Yourwellness Magazine Follows Up Air Pollution Study

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With a new study finding that long-term exposure to air pollution speeds up atherosclerosis, Yourwellness Magazine took a closer look at air pollution, and how it can be reduced.

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The World Health Organisation (WHO) Air quality guidelines represent the most widely agreed and up-to-date assessment of health effects of air pollution, recommending targets for air quality which significantly reduce health risks. According to WHO, Air pollution is a major environmental risk to health, contributing to the global burden of disease from respiratory infections, heart disease, and lung cancer. WHO argues that the lower the levels of air pollution in a city, the better respiratory (both long- and short-term), and cardiovascular health of the population will be.

This is backed up by a new study from US researchers, who have found that long-term exposure to air pollution increases heart attack risk. Sara Adar of the University of Michigan School of Public Health and Joel Kaufman of the University of Washington discovered a link between higher concentrations of fine particulate air pollution and a faster thickening of the inner two layers of the common carotid artery. According to Adar, “Our findings help us to understand how it is that exposures to air pollution may cause the increases in heart attacks and strokes observed by other studies.”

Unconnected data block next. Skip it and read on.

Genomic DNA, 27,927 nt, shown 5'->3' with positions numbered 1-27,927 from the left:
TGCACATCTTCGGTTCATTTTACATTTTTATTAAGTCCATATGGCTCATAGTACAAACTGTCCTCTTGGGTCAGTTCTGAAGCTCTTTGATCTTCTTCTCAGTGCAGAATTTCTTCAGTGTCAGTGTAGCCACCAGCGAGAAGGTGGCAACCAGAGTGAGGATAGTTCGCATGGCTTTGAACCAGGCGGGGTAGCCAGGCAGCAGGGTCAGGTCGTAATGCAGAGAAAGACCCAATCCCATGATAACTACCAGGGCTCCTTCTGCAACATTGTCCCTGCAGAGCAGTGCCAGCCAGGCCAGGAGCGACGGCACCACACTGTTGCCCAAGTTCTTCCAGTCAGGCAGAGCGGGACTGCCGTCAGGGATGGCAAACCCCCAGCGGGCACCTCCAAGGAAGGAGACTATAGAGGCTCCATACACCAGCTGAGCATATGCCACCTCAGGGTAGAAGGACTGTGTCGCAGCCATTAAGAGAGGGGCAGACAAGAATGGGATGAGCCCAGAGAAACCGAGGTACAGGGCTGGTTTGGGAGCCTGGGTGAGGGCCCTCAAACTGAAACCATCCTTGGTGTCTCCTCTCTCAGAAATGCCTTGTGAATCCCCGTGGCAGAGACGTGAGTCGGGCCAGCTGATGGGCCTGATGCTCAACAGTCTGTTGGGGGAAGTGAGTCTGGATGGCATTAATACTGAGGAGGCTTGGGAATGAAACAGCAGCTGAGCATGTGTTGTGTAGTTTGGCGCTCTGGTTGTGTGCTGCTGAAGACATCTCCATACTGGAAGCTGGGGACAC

With this in mind, Yourwellness Magazine took a closer look at air pollution, and how it can be reduced sooner rather than later. The article reported, “When it comes to global warming we’re going to need a grand global effort to combat it and even with that it’s not going to be a quick or easy process. Human beings churn out a lot of waste in the forms of pollution and rubbish and most of it is necessary to maintain our way of life. Or at least it was.”

Yourwellness Magazine explained that with the technology available and with enough time, money and tenacity, current levels of pollution could be cut by as much as 70%. The article noted that change needs to start in cities, as most industry pollution can be traced back here. However, as the government has a huge financial incentive not to reduce the use of fossil fuels, Yourwellness Magazine argued that people need to sway their governments in order to get the ball rolling.

To find out more, visit the gateway to living well at http://www.yourwellness.com.

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Michael Kitt
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